Preparing your home emergency kit
By Sarah Frierson
If you attended a Neighborhood Night Out party, you might have noticed the Family Communication Plans that were distributed. (If you haven’t received one, please visit cooperyoung.org to download a copy.) The first step in preparing for a disaster or emergency is making a plan for your family. Where will you meet? Who will you contact? What information should every family member carry with them? By making these decisions and filling out the form, you have completed the first step in preparing your home and family for an emergency.
So, what’s next? Now it’s time to prepare your kit. Every home should have an emergency kit in the event that assistance takes several days or weeks to arrive.
First, the essentials:
• Water: one gallon of water per person, per day, for at least three days (for drinking and sanitation)
• Food: a three-day supply of non-perishable food (Don’t forget the pet food or baby formula, if needed.)
• Can opener
• Battery-powered or hand crank radio and a NOAA weather radio, plus extra batteries
• Flashlight with extra batteries
• First Aid kit: two pairs of sterile gloves, sterile dressings, adhesive tape, antibacterial cleansing agent, antibiotic ointment, burn ointment, adhesive bandages, eye wash solution, thermometer, prescription medication and supplies, scissors, tweezers, petroleum jelly, medications (aspirin, antacid, laxative, antihistamine, hydrocortisone cream, calamine lotion, antidiarrheal medication, etc.), sunscreen, goggles, turkey baster, instant cold packs, first aid manual
• Whistle to signal for help
• Dust mask and heavy work gloves
• Adjustable wrench or pliers to turn off utilities
• Heavy-duty plastic bags, moist towelettes, plastic ties, and a bucket for sanitation
• Cell phone with charger
• Matches in a waterproof container
Additional items to consider:
• Prescription medications and glasses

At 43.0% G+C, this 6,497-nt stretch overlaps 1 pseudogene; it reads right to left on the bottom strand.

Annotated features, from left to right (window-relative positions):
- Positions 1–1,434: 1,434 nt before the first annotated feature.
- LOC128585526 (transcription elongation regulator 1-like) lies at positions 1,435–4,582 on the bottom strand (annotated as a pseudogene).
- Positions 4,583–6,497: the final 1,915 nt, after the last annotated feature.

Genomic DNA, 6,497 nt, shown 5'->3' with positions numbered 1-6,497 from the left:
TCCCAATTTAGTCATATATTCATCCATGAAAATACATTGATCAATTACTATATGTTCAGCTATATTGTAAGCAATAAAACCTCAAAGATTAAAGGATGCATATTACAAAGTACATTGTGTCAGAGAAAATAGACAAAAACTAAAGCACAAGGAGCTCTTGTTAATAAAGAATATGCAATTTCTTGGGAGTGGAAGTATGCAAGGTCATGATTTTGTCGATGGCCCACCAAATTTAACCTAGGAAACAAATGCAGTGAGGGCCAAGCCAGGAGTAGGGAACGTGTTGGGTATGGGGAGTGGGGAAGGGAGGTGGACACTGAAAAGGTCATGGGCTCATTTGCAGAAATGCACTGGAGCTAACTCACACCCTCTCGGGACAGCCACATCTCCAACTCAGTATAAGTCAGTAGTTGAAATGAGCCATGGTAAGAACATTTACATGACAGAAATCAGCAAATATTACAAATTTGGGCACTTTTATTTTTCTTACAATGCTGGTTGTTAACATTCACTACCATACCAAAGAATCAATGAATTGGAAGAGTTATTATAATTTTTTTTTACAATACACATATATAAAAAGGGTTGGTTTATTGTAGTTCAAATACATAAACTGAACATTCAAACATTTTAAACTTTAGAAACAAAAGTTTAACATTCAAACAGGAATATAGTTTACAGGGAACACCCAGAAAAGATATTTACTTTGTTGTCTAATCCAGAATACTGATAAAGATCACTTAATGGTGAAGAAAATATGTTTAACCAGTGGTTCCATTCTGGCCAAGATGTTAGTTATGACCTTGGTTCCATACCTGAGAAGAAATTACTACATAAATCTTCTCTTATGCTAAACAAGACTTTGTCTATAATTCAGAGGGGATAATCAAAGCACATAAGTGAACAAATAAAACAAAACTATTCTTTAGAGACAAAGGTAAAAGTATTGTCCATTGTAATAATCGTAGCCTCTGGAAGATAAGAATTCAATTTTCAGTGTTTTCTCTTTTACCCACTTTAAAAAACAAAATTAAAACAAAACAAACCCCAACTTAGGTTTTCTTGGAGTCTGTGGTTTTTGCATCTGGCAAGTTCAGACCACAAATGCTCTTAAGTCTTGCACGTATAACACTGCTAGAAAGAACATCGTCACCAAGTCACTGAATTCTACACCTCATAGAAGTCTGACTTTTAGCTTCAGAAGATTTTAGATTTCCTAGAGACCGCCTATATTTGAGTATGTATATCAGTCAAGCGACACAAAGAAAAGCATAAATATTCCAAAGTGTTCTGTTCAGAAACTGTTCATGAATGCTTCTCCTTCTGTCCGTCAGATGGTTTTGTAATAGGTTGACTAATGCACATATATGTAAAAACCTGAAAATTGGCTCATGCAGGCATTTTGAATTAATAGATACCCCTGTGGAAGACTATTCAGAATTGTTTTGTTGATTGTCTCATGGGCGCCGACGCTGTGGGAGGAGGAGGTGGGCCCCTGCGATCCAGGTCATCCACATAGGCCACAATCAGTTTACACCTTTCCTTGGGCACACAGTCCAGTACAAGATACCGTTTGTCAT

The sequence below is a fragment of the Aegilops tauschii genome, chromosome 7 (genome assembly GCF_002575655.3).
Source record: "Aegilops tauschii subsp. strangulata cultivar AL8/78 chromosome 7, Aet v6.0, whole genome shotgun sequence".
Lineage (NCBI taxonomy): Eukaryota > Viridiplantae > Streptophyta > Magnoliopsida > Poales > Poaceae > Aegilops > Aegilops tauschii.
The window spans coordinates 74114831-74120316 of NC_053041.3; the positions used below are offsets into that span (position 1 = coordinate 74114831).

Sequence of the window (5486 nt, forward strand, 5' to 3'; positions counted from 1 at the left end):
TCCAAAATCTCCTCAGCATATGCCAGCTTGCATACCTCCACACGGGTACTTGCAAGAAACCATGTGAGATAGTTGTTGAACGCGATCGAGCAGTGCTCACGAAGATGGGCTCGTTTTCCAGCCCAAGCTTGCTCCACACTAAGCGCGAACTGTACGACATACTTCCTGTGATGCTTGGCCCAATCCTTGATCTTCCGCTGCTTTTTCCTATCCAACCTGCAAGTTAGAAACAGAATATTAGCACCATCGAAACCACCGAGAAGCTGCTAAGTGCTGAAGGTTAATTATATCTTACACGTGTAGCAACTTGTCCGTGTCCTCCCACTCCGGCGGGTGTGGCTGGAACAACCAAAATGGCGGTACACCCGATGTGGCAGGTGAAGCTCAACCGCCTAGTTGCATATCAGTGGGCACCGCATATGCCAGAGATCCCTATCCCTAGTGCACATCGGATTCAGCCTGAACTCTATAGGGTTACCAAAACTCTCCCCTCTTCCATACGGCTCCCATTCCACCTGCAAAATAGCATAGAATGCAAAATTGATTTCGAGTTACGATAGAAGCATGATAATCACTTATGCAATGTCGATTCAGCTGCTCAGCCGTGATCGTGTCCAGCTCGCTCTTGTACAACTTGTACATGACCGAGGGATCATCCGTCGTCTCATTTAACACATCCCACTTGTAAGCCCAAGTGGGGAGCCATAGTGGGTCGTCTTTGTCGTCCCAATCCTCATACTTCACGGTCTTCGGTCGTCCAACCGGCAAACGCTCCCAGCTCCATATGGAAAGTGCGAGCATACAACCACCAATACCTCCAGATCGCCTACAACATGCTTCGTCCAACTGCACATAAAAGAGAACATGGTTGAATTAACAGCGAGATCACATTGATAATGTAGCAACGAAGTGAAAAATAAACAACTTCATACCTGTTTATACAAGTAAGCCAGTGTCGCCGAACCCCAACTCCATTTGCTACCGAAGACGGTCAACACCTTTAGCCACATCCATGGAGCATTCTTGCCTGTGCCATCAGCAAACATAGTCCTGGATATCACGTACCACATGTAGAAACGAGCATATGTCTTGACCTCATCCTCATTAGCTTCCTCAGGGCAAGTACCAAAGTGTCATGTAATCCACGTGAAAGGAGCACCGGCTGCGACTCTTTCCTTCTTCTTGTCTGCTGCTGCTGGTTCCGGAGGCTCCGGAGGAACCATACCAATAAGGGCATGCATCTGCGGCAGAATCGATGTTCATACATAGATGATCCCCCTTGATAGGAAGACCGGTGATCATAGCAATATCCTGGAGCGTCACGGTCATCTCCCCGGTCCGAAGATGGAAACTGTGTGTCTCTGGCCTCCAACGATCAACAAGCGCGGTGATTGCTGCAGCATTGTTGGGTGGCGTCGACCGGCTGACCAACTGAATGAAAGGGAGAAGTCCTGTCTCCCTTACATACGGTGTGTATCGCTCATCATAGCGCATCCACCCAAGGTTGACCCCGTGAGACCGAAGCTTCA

• Copies of important documents such as insurance policies, bank account information, etc.
• Blanket or sleeping bag
• Plastic sheeting, duct tape, and utility knife for covering broken windows
• Tools such as a crowbar, bungee cord, hammer, nails, etc.
• Unscented liquid household bleach and an eyedropper for water purification. When diluted nine parts water to one part bleach, bleach can be used as a disinfectant. You can also use it to treat water by using 16 drops of regular household liquid bleach per gallon of water. Remember! Do not use bleach that is scented, color safe, or has added cleaners.
• Fire extinguisher
• Local maps
• Paper and pencil
• Disposable camera
• Feminine supplies and personal hygiene items
• Mess kits, utensils, plates, and cups
• Books, games, or other activities for children
Of course, when everything is written down it looks like a lot, but then you realize that you already have most of these things scattered around the house. It’s just a matter of putting it all together and checking things off the list. And it can’t hurt to have separate mini-kits around the house, since certain parts of the building might not be accessible in a disaster.
We’re sure that other great suggestions and ideas for what to include in your emergency kit will be presented during the CERT training program on January 15 and February 12. If you haven’t registered yet, please send an email to email@example.com to reserve your spot in the class. If you signed up at a NNO party, please send a confirmation email.